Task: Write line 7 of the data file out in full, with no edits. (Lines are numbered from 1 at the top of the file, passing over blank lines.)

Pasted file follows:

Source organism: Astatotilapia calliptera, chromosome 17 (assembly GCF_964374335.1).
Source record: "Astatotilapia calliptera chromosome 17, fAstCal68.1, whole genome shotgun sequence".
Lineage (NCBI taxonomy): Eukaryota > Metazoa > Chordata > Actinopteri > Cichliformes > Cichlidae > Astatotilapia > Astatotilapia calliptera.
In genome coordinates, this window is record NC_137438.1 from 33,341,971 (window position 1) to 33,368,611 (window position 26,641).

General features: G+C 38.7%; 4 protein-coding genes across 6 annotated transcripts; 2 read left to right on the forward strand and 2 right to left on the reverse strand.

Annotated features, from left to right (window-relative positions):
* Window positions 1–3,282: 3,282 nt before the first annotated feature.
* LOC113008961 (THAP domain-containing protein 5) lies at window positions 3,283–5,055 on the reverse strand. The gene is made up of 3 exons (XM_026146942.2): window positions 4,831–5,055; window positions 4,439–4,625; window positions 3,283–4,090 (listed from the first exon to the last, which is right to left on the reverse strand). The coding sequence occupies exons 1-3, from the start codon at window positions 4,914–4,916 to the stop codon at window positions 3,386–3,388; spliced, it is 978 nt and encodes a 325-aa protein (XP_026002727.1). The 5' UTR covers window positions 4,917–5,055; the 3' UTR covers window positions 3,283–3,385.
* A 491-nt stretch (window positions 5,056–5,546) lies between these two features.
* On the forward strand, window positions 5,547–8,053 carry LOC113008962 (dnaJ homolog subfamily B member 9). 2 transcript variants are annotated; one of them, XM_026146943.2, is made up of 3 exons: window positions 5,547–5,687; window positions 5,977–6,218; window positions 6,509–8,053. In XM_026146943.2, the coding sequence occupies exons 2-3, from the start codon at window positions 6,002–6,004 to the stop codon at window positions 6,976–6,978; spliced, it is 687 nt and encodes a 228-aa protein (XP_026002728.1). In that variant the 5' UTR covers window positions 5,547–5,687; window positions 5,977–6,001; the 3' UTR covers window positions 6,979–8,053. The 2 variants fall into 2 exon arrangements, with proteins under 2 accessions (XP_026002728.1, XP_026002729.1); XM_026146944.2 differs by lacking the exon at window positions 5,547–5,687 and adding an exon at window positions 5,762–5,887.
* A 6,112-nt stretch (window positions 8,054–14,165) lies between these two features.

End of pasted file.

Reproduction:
* Window positions 1–3,282: 3,282 nt before the first annotated feature.